FIG. 7 is a cross-sectional view taken at section 7--7 of FIG. 5A;

FIG. 8 is a cross-sectional view taken at section 8--8 of FIG. 5A; and

FIG. 9 is a schematic, cross-sectional view showing the pivotable mounting of the pivot rod to the casing according to the present invention.

DETAILED DESCRIPTION OF THE PREFERRED EMBODIMENT

An electrical device 33 having a pivotable antenna assembly 35 according to the present invention is shown in FIG. 2. An enlarged view of a portion of the connection of the pivotable antenna assembly 35 to the casing 37 of the electrical device is shown in perspective in FIG. 3 and shown schematically in FIG. 4. The pivotable antenna assembly 35 includes an antenna 39 that is pivotable between an open position (FIG. 2) and a closed position (FIGS. 3 and 4).

The electrical device 33 may be any device that uses a pivotable or retractable antenna, such as a radio or a cellular phone. The illustrated electrical device is a portion of the PocketPlus modem manufactured by Sierra Wireless Inc., Richmond, BC, Canada. The device 33 includes the casing 37, which includes a top half 41 (not shown in FIG. 1), a bottom half 43 attachable to the top half, and electrical equipment, which is preferably mounted on a PCB 45 that is entirely enclosed by the top and bottom halves. The inside walls 47 and 49 of the top half 41 and the bottom half 43 are preferably coated with a conductive material, preferably a plated material, to provide good shielding for the electrical equipment disposed inside of the casing 37. The top and bottom halves 41 and 43 are preferably otherwise formed of plastic.

As shown in FIGS. 5A, 5B, 6, 7, and 8, the antenna assembly 35 includes the antenna 39, a pivot rod 51, and a coaxial cable 53. The antenna 39 preferably includes an antenna element 55 that is attached to a central conductor 57 of the coaxial cable 53, the cable including a dielectric layer 59 around the conductor, a shielding layer 61 around the dielectric layer, and a jacket 63 around tile shielding layer.

As shown in FIGS. 6, 7, and 8, a first end of the coaxial cable 53 is received in an axial bore or opening 65 in a first end 67 of the pivot rod 51, and the shielding layer 61 is secured to an interior wall 69 of the pivot rod, which is preferably a conductive, metallic rod, preferably a rolled or machined brass pin having a gold and nickel plating.

The shielding layer 61 is preferably soldered to the interior wall 69, but might also be secured to the wall by other techniques, such as crimping. The conductor 57 and the dielectric layer 59 extend through a radial bore or opening 71 in the pivot rod 51 for connection of the conductor to the antenna element 55.

As shown in FIGS. 7 and 8, a spacer clip 73 is attached to the antenna element 55, preferably by soldering, and forms, at an end thereof, a semi-circular shape 75 for tightly holding a portion of the pivot rod 51. A plastic antenna housing 77 is preferably insert molded around tile antenna element 55, the spacer clip 73, and a portion of the pivot rod 51 so that first and second ends 67 and 79 of the pivot rod extend out of sides of a bottom portion 81 of the housing 77, the bottom portion preferably being substantially cylindrical. By insert molding the pivot rod 51 inside of the housing 77, the pivot rod is thus preferably non-rotatable relative to the housing and the antenna element 55.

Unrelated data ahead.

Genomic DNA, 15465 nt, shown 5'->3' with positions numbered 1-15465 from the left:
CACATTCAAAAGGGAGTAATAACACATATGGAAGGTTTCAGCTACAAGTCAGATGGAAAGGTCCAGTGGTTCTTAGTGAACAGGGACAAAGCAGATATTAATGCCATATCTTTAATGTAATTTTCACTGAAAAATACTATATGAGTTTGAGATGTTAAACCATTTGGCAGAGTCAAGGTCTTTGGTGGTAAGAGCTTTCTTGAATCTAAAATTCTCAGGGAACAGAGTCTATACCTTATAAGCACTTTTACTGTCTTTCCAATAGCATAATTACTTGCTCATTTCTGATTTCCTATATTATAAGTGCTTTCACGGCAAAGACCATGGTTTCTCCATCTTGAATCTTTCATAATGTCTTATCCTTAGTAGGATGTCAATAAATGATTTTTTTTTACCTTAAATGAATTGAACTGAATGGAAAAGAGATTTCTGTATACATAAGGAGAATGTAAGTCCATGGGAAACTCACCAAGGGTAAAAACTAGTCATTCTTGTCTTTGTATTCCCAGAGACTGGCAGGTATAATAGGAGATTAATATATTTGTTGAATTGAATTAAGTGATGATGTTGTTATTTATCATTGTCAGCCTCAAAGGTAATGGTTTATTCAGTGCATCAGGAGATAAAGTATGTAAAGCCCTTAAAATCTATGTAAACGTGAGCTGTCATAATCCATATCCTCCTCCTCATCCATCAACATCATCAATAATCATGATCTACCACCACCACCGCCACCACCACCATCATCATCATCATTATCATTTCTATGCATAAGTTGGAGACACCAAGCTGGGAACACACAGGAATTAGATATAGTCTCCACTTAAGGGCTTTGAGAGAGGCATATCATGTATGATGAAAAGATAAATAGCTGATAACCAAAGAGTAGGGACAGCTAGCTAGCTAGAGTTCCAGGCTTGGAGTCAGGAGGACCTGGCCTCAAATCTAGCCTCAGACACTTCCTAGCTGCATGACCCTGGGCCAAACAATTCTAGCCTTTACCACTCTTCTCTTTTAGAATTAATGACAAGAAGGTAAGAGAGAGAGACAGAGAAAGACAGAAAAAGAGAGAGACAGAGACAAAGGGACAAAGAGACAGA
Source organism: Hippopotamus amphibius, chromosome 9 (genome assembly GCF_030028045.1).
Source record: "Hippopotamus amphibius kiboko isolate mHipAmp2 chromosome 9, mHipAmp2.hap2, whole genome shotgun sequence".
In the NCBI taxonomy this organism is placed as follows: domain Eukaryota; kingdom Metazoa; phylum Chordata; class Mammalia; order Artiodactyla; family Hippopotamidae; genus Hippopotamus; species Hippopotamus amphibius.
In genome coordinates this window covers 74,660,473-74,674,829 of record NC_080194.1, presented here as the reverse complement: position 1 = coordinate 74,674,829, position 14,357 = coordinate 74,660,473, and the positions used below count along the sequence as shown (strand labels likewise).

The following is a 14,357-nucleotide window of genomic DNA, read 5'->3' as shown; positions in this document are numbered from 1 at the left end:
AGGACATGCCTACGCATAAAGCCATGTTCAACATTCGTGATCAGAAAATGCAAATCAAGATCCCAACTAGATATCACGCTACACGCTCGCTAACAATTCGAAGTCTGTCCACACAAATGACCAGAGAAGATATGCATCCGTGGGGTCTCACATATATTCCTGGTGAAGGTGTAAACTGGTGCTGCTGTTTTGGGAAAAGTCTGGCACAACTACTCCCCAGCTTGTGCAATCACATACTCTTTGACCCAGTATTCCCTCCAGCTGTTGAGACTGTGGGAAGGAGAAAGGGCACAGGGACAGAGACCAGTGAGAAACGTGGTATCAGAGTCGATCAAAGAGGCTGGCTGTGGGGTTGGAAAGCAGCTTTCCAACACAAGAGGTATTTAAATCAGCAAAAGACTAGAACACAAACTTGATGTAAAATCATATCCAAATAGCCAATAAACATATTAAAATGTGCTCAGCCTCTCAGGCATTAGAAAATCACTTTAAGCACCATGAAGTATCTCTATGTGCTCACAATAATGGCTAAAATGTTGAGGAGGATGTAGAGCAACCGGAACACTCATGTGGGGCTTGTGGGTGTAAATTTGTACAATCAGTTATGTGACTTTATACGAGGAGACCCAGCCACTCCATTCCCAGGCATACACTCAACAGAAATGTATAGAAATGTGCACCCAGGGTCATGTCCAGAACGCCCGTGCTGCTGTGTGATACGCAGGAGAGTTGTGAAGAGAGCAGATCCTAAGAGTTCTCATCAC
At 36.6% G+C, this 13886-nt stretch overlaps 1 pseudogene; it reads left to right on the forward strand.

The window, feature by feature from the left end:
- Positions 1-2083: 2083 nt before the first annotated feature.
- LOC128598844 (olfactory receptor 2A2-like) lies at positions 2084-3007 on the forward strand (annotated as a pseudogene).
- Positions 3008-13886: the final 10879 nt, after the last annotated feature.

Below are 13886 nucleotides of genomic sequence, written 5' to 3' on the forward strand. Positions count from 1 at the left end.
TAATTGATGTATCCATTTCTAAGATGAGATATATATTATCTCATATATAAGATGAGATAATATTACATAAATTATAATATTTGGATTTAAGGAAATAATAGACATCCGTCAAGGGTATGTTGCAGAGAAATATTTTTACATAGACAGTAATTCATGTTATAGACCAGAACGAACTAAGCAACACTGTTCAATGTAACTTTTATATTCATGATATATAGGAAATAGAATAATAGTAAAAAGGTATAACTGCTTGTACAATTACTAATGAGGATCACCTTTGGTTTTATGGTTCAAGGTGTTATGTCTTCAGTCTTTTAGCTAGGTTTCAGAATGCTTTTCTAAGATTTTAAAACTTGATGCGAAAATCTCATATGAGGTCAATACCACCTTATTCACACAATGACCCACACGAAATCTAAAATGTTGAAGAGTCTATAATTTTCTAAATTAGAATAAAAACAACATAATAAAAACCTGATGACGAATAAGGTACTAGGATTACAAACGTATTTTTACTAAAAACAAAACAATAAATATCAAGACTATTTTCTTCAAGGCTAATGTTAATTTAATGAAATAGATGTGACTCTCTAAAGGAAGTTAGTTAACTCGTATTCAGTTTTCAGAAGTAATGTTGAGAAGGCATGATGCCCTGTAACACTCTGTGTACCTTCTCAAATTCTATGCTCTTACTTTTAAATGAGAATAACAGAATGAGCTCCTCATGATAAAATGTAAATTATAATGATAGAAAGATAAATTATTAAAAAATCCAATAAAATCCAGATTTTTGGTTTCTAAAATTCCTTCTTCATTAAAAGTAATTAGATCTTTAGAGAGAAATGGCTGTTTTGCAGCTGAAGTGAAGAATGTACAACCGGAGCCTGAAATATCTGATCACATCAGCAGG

As shown in FIGS. 6 and 7, the second end 79 of the pivot rod 51 is preferably plugged with a conductive material plug 83, preferably solder for holding the portion of the coaxial cable 53 in the axial opening 65 of tile pivot rod. As shown in FIG. 9, the first and second ends 67 and 79 of the pivot rod 51 are preferably pivotably received in openings formed when the top half 41 and the bottom half 43 of the casing 37 are attached together such that grooves 85 in the top half are aligned with grooves 87 in the bottom half. The interior surfaces of the grooves 85 and 87 are preferably coated with a conductive material coating 89, like the interior walls 47 and 49 of the top and bottom halves 41 and 43 of the casing, and contact between the coating and the pivot rod 51 grounds the pivot rod to tile casing 37. Thus, the pivot rod 51 grounds the antenna 39 to the casing.

The portions of the coaxial cable 53 inside of the pivot rod 51 are shielded from interference by the pivot rod and the plug 83, and tile portions of the coaxial cable extending outside of the first end 67 of the pivot rod are, of course, shielded by the shielding layer 61. In this manner, interference with the high frequency signal carried by the conductor 57 is minimized in the region before the coaxial cable is able to enter the shielded interior of the casing 37. Moreover, the coaxial cable 53 comprises the only element interconnecting the antenna element 55 and the electrical equipment on the PCB.